My all-time favorite movie by far has to be Braveheart released in 1995. My Father and I both saw it several times in the movie theaters and the film went on to win the Academy Award for Best Picture and Best Director. The movie was filmed with many vivid scenes and the one that comes to mind is when the English cavalry were bearing down on William Wallace (Mel Gibson) and his fellow Scots.
The theater would reverberate with the subwoofers as the movie showed the cavalry approaching in slow motion as the hooves would hit the ground. You could feel the tension as the horses drew nearer all the while William Wallace shouts, “HOLD… HOLD… HOLD.” Wallace didn’t want his men to raise their spears too soon for doing so would alert the cavalry of the trap they were about to face of being impaled on the spears. Using the scene as an analogy for investors, the approaching cavalry is the fear of missed opportunity by not being invested. The scene aptly describes what my stance would be on the markets, “HOLD… HOLD… HOLD!”
My gut tells met that we are going to get some kind of economic response from all the mud being thrown at the wall by both the Fed and Treasury; at some point some of the mud is going to stick and the markets will be discounting this months ahead of time. I’d wager that the earliest the recession will end will be late in the third quarter to the end of the fourth quarter, with my gut leaning towards November or December. The S&P 500 bottoms prior to the conclusion of a recession on average of six months and taking the November bottom would imply that the market is anticipating the recession to be over by May which I highly doubt, with a bottom in March to June more likely.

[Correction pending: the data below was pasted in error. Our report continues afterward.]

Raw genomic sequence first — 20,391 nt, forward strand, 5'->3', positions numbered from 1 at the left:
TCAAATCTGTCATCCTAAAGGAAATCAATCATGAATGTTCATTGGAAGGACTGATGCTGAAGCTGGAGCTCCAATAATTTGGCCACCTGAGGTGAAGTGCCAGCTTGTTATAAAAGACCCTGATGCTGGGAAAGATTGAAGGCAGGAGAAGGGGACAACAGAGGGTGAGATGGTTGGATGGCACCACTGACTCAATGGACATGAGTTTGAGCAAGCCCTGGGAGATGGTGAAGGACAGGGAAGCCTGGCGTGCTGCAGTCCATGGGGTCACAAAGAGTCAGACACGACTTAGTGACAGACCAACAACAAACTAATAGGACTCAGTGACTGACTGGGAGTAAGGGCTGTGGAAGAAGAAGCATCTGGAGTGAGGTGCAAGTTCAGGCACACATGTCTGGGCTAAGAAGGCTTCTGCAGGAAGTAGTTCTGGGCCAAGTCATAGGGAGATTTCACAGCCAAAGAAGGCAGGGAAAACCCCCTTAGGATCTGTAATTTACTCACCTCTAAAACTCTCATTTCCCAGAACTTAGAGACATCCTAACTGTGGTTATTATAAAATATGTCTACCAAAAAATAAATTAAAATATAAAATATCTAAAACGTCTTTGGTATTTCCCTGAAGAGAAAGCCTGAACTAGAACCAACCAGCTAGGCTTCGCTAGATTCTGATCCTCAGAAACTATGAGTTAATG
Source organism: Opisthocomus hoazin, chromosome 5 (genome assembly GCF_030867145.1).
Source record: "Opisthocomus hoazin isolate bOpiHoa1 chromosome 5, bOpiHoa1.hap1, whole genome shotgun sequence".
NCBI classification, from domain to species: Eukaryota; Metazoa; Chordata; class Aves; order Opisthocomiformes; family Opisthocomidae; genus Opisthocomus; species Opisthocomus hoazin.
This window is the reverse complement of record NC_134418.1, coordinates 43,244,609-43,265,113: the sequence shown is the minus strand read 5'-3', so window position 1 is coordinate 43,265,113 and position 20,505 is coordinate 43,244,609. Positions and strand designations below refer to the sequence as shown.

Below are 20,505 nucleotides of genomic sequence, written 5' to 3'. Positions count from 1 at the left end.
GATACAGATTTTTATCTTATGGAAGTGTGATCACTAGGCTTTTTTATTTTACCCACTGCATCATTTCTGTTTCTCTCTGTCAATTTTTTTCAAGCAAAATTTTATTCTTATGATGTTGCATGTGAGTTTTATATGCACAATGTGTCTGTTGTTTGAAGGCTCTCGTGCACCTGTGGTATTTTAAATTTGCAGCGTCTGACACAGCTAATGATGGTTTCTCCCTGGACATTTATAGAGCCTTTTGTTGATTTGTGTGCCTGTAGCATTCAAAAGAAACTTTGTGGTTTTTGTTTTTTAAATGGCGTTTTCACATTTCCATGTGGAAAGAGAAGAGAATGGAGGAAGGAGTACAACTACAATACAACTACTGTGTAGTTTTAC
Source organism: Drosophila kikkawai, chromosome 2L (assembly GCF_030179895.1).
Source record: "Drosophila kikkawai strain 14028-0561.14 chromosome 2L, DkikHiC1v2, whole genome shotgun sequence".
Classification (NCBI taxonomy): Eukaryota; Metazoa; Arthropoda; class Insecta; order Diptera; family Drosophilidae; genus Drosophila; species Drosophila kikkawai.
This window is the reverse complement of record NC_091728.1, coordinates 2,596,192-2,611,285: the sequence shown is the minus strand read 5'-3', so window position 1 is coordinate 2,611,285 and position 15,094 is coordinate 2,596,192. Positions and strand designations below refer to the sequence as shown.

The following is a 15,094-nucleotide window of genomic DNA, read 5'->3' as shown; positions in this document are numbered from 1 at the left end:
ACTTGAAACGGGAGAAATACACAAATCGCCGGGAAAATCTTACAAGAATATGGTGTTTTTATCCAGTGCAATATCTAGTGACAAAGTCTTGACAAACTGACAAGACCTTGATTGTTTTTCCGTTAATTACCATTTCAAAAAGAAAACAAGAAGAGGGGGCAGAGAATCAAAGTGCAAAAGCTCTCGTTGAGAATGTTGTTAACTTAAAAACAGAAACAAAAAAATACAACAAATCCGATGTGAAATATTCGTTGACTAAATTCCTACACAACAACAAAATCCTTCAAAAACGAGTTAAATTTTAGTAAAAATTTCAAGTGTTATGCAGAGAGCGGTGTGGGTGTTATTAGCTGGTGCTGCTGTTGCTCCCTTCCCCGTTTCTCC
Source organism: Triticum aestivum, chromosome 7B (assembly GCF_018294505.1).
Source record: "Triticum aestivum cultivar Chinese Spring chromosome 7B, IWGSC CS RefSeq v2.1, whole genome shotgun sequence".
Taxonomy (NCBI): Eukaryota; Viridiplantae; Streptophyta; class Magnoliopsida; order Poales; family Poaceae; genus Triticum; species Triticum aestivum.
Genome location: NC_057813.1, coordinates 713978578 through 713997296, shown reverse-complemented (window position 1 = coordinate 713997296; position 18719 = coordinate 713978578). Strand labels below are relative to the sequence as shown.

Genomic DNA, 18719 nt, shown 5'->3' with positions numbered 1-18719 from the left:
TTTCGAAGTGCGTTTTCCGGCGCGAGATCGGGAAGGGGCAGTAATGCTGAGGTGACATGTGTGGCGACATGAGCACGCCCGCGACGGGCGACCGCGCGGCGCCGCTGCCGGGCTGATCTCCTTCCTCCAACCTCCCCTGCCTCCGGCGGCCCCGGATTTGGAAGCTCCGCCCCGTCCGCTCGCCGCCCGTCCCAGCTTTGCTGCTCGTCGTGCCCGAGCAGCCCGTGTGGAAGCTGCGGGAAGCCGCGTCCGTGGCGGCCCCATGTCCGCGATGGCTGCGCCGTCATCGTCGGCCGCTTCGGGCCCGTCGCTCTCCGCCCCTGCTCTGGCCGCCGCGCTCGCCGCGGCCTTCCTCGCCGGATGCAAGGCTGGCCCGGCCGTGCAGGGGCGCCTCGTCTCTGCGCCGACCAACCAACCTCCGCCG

The above excerpt was from an article I had written on January 28th 2009(In the Word’s of William Wallace: “HOLD...HOLD…HOLD). At the time I was beginning to see signs that we were nearing an end to the 2007-2009 bear market and that we were going to get an economic bounce eventually with the markets discounting that improvement in advance. While I was seeing some positive improvements in the market and economy I did not yet feel that the bear market was ready to loose its grips and that there was still some downside risk to the markets. Flipping my January 2009 analysis and analogy on its head, “the approaching calvary is the fear of an approaching bear market and being fully invested.” Again, my stance would be, “HOLD…HOLD…HOLD.”